|Sony NEX-7« »||2359||n||3.0||921||tilting||n||1/4000s||10.0||Y||n||Sony NEX-7|
One differentiating feature between the two cameras concerns the touch sensitivity of the rear screen. The 800D has a touchscreen, while the A3000 has a conventional panel. Touch control can be particularly helpful, for example, for setting the focus point.The 800D has an articulated LCD that can be turned to be front-facing. This characteristic will be appreciated by vloggers and photographers who are interested in snapping selfies. In contrast, the A3000 does not have a selfie-screen.
The 800D writes its imaging data to SDXC cards, while the A3000 uses SDXC or Memory Stick PRO Duo cards. The 800D supports UHS-I cards (Ultra High Speed data transfer of up to 104 MB/s), while the A3000 cannot take advantage of Ultra High Speed SD cards.
Connectivity comparison: Canon 800D vs Sony A3000
For some imaging applications, the extent to which a camera can communicate with its environment can be an important aspect in the camera decision process. The table below provides an overview of the connectivity of the Canon EOS 800D and Sony Alpha A3000 and, in particular, the interfaces the cameras (and selected comparators) provide for accessory control and data transfer.
|Canon 800D»||Y||stereo||mono||Y||-||mini||2.0||Y||Y||Y||Canon 800D|
|Sony A3000«||Y||stereo||mono||-||-||mini||2.0||-||-||-||Sony A3000|
|Canon 2000D« »||Y||mono||mono||-||-||mini||2.0||Y||Y||-||Canon 2000D|
|Canon M50« »||Y||stereo||mono||Y||-||micro||2.0||Y||Y||Y||Canon M50|
|Canon 77D« »||Y||stereo||mono||Y||-||mini||2.0||Y||Y||Y||Canon 77D|
|Canon 200D« »||Y||stereo||mono||Y||-||mini||2.0||Y||Y||Y||Canon 200D|
|Canon M6« »||Y||stereo||mono||Y||-||mini||2.0||Y||Y||Y||Canon M6|
|Canon 1300D« »||Y||mono||mono||-||-||mini||2.0||Y||Y||-||Canon 1300D|
|Canon G7 X Mark II« »||-||stereo||mono||-||-||micro||2.0||Y||Y||-||Canon G7 X Mark II|
|Canon 750D« »||Y||stereo||mono||Y||-||mini||2.0||Y||Y||-||Canon 750D|
|Canon 760D« »||Y||stereo||mono||Y||-||mini||2.0||Y||Y||-||Canon 760D|
|Nikon D5600« »||Y||stereo||mono||Y||-||mini||2.0||Y||Y||Y||Nikon D5600|
|Sony A6400« »||Y||stereo||mono||Y||-||micro||2.0||Y||Y||Y||Sony A6400|
|Sony A6000« »||Y||stereo||mono||-||-||micro||2.0||Y||Y||-||Sony A6000|
|Sony RX1R« »||Y||stereo||mono||Y||-||mini||2.0||-||-||-||Sony RX1R|
|Sony NEX-6« »||Y||stereo||mono||-||-||mini||2.0||Y||-||-||Sony NEX-6|
|Sony NEX-7« »||Y||stereo||mono||Y||-||mini||2.0||-||-||-||Sony NEX-7|
It is notable that the 800D has a microphone port, which is missing on the A3000. Such an external microphone input can help to substantially improve the quality of audio recordings when a good external microphone is used.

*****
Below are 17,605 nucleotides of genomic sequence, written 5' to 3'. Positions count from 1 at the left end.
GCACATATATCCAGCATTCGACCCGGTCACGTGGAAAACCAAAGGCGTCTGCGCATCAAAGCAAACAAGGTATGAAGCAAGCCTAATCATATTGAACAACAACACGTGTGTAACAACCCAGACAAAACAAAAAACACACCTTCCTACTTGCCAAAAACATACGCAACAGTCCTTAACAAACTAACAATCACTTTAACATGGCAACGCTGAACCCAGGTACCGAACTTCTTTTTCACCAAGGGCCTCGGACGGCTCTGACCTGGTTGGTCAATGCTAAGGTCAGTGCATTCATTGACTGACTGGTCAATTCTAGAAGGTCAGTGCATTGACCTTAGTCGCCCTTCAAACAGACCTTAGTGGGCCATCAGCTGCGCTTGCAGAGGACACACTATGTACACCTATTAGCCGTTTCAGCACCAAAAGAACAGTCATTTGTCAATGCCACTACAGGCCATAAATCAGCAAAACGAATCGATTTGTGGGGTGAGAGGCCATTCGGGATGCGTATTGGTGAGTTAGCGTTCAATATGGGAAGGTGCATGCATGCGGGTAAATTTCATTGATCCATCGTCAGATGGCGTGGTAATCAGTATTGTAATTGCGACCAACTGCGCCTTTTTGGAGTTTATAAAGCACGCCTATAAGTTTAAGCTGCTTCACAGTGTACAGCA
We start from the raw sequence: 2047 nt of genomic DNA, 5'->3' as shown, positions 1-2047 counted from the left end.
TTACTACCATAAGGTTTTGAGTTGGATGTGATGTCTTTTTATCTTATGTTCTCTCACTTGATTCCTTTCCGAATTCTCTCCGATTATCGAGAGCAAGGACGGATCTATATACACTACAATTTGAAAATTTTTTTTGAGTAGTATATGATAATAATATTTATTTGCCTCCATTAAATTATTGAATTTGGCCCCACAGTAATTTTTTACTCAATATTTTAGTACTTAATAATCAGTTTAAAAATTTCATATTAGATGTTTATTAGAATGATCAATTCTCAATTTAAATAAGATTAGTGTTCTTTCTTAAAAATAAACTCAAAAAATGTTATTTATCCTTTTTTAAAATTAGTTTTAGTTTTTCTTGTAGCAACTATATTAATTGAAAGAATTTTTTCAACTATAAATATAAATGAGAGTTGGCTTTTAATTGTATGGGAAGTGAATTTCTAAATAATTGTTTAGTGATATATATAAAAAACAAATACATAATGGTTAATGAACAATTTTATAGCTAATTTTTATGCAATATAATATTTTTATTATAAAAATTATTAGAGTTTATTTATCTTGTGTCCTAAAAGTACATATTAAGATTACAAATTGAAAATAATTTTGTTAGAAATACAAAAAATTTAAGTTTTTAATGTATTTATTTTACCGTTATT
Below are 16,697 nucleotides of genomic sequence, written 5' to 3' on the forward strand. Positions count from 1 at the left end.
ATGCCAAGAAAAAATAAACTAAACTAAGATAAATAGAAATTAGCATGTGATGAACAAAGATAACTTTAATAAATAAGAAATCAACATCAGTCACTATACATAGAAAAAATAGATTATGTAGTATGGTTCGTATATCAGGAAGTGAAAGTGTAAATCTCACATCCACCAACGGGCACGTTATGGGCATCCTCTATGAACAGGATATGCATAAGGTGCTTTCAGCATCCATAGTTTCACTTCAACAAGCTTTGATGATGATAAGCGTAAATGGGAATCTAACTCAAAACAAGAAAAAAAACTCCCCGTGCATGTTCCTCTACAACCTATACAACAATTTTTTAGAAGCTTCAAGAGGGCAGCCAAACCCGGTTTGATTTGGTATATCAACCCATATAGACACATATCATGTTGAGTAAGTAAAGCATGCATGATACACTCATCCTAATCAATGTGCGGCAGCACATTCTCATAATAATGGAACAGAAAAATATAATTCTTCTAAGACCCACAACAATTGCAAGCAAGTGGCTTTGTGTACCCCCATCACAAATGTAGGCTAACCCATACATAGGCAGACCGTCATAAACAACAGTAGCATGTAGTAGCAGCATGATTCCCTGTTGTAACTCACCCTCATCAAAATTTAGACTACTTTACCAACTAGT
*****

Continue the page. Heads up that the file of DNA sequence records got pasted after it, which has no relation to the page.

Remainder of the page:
The 800D is a recent model that features in the current product line-up of Canon. In contrast, the A3000 has been discontinued (but it can be found pre-owned on eBay). There has not been a direct replacement model for the A3000 from Sony. Further information on the two cameras (e.g. user guides, manuals), as well as related accessories, can be found on the official Canon and Sony websites.
Review summary: Canon 800D vs Sony A3000
So what is the bottom line? Is the Canon 800D better than the Sony A3000 or vice versa? A synthesis of the relative strong points of each of the models is listed below.
Reasons to prefer the Canon EOS 800D:
- More detail: Offers more megapixels (24 vs 19.8MP) with a 10% higher linear resolution.
- Better video: Provides higher movie framerates (1080/60p versus 1080/60i).
- Better live-view autofocus: Features on-sensor phase-detection for more confident autofocus.
- Better sound: Can connect to an external microphone for higher quality sound recording.
- Brighter framing: Features an optical viewfinder for clear, lag-free composition.
- Larger viewfinder image: Features a viewfinder with a higher magnification (0.51x vs 0.47x).
- More detailed LCD: Has a higher resolution rear screen (1040k vs 230k dots).
- More flexible LCD: Has swivel screen for odd-angle shots in portrait or landscape orientation.
- Fewer buttons to press: Is equipped with a touch-sensitive rear screen to facilitate handling.
- More selfie-friendly: Has an articulated screen that can be turned to be front-facing.
- Faster burst: Shoots at higher frequency (6 vs 2.5 flaps/sec) to capture the decisive moment.
- Longer lasting: Can take more shots (600 versus 470) on a single battery charge.
- Easier file upload: Has wifi built in for automatic backup or image transfer to the web.
- Easier device pairing: Supports NFC for fast wireless image transfer over short distances.
- Easier wireless transfer: Supports Bluetooth for image sharing without cables.
- Faster buffer clearing: Has an SD card interface that supports the UHS-I standard.
- More modern: Reflects 3 years and 5 months of technical progress since the A3000 launch.
Arguments in favor of the Sony Alpha A3000:
- More framing info: Has an electronic viewfinder that displays shooting data.
- More complete view: Has a viewfinder with a larger field of view (100% vs 95%).
- More compact: Is smaller (128x91mm vs 131x100mm) and will fit more readily into a bag.
- Less heavy: Has a lower weight (by 121g or 23 percent) and is thus easier to take along.
- Easier travel charging: Can be conveniently charged via its USB port.
- More legacy lens friendly: Can use many non-native lenses via adapters.
- More affordable: Was introduced into a lower priced category (56 percent cheaper at launch).
- More heavily discounted: Has been around for much longer (launched in August 2013).
If the number of relative strengths (bullet points above) is taken as a guide, the 800D is the clear winner of the match-up (17 : 7 points). However, the pertinence of the various camera strengths will differ across photographers, so that you might want to weigh individual camera traits according to their importance for your own imaging needs before making a camera decision. A professional wedding photographer will view the differences between cameras in a way that diverges from the perspective of a travel photog, and a person interested in cityscapes has distinct needs from a macro shooter. Hence, the decision which camera is best and worth buying is often a very personal one.